Food & Drink : When life hands you zucchini ...

If you don’t like the veggie, try its flower

I don’t grow zucchini in my garden. I like zucchini, but there’s always a surplus in summertime, and everyone and their neighbor with a garden wants to give them away. Nobody has ever tried to give me a kabocha squash. That’s why I planted a big kobocha patch last spring.

Unfortunately, I recently discovered an intruder in my squash patch. A zucchini! Since zucchini plants look almost identical to winter squash, I didn’t figure this out until I saw the protruding green fruit, at which point I muttered obscenities at the seed company who sold me the seeds.

If you want to fry up your squash blossoms, the best time to pick ’em is in the early morning, before the hot Texas sun turns them into a wilted yellow mess. Watch out: The blossom is a veritable salad bar for hungry bees.

Before I could yank the imposter from my garden, I got a phone call from a farmer friend. He mentioned that he and the wife had gone out to eat the night before at a fancy restaurant. This restaurant buys produce from their farm.

“We paid lots of money to eat our own food,” he said, “prepared more beautifully than I ever could have. Beet sorbet, fennel crème sauce on pasta, stuffed zucchini blossoms I could sooner fly than cook like that.”

Stuffed zucchini blossoms?

I looked out the window at my zucchini plant, which was covered in big, yellow flowers.

Zucchini, along with winter squash, melons and cucumbers, is a member of the cucurbit family, all of whose blossoms are edible. The flowers are best picked early in the morning, when it’s cool, and stored in the fridge. Most people harvest the male flowers and leave the female flowers on the plant. Male flowers have pollen in them, so if you stick your finger in a flower and it comes out yellow, you know it’s a male. Female flowers, which will often already have a little squash in them, should be left alone — unless you prefer the flower to the fruit.

Young flowers that haven’t opened yet aren’t worthy of stuffing, but they are fabulous deep-fried. Here is a simple beer-batter recipe for zucchini or squash blossoms.

Mix 1/2 cup white flour, 1/2 cup beer, one tablespoon melted butter and a dash of salt. Fold in one egg white, beaten stiff. Dredge young zucchini or squash blossoms in this batter and deep-fry in canola oil until golden brown.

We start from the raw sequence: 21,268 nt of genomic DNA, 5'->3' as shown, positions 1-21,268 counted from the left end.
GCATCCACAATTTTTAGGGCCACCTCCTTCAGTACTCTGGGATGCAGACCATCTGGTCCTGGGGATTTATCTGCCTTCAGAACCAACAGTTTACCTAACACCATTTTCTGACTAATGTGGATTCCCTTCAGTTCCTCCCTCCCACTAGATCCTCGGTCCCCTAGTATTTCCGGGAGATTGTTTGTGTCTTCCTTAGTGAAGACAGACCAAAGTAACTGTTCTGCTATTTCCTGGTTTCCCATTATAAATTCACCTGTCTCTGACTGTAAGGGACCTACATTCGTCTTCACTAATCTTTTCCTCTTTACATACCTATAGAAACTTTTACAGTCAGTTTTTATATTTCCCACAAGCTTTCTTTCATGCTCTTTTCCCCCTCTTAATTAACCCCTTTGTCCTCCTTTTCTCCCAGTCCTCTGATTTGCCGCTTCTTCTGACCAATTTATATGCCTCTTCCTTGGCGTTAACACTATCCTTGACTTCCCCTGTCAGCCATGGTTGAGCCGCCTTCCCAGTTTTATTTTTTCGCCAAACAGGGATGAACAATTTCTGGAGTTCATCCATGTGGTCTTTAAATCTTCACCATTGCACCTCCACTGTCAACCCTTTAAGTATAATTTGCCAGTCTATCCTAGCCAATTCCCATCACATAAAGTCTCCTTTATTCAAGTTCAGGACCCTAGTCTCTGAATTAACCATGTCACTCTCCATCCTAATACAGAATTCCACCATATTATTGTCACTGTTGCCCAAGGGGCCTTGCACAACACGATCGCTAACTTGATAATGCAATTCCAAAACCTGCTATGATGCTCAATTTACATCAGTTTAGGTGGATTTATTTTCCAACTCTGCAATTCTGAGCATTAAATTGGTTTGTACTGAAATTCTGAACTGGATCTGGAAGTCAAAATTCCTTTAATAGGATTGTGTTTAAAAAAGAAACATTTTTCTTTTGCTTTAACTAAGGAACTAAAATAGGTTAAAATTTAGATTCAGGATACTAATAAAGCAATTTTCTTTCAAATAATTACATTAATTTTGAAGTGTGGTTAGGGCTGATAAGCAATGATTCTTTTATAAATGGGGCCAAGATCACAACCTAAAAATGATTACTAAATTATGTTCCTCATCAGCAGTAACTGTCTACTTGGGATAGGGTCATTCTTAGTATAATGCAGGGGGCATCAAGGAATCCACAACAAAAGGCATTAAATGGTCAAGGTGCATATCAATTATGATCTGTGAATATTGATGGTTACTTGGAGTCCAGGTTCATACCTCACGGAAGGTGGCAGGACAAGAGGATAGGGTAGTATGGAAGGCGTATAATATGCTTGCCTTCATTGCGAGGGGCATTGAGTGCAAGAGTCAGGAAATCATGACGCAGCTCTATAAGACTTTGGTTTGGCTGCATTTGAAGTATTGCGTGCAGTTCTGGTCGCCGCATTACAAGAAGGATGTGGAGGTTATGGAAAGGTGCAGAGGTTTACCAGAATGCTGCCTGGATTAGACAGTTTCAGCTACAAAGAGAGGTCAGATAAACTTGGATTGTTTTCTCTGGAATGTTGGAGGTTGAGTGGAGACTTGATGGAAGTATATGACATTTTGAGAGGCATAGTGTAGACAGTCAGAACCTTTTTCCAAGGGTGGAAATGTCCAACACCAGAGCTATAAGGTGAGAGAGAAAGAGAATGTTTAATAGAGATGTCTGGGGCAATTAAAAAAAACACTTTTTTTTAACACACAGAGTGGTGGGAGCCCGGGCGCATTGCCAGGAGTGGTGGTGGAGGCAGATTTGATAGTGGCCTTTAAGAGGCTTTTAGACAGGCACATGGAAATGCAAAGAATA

“You could deep-fry cardboard and it would taste good,” says my farmer friend. “Stuffed is better — you can taste the subtle flavor of the blossom.”

I tracked down the chef who made the stuffed blossoms that had so impressed my friend. His name is Paul Myers, and he has cooked alongside some of the finest chefs in the nation — including Tom Douglas of Dahlia Lounge in Seattle, and Wylie Dufresene of WD50 in New York. Myers now cooks for Scotty’s Table in Missoula, Montana.

Female flowers, which will often already have a little squash in them, should be left alone — unless you prefer the flower to the fruit.

I asked him about deep-fried zucchini blossoms.

“They taste good, of course,” he said. “but the product is concealed inside the breading. I like a presentation that showcases the product.”

Still, he agrees that young blossoms, which haven’t yet opened, are ideal for frying. He recommends serving fried blossoms with aioli (garlic mayonnaise).

And here is Chef Paul Myers’ stuffed-zucchini-flower recipe, which serves four diners three flowers each.

Sauté one minced yellow onion in two tablespoons olive oil. Mince four eight-inch zucchinis — two yellow, two green — and sauté with pinches of fresh thyme and lavender, seasoning with salt and pepper. Such a mixture of minced and sautéed veggies is called a brunoise. Kill the heat while the brunoise is still crisp and colorful, and allow it to cool to room temperature.

Allow 3/4 cups chèvre (goat cheese) and 1/4 cup blue cheese to warm to room temperature. Combine them with a whisk or rubber spatula, pouring in a splash of heavy cream to help smooth the texture.

Reserve a cup of the brunoise for later, and fold the rest into the cheese mixture to make your stuffing. Load the stuffing into a pastry bag. (You can rig up your own pastry bag by tearing the corner off of a plastic bag.)

Carefully reach into each flower and break off the stamen (male flower) or fruit (female flower). Then squeeze the stuffing from the pastry bag into each blossom. After the blossom is stuffed, grab the tips of the flower petals with one hand, and with your other hand twist the base of the flower. “It’s just like twisting up a hand-rolled cigarette,” Myers explains.

He serves the stuffed flowers with the following curry sauce:

Sauté one chopped yellow onion until translucent. Add two tablespoons of Patak-brand red curry paste. Stir in the juice of one lime. Reduce the liquid a bit, then remove from heat, cool slightly and puree in a blender. Myers paints a broad stroke of this curry sauce on the plate, upon which he arranges the blossoms, which have been drizzled with olive oil and baked for 2 minutes at 350 degrees. He serves with a scoop of that brunoise, previously set aside, and a salad of baby greens dressed with a puree of blanched pistachios, mint leaves and olive oil.

Wow. After that meal I went out and apologized to the zucchini plant I nearly yanked. It may not be a kabocha squash, but I love it anyway.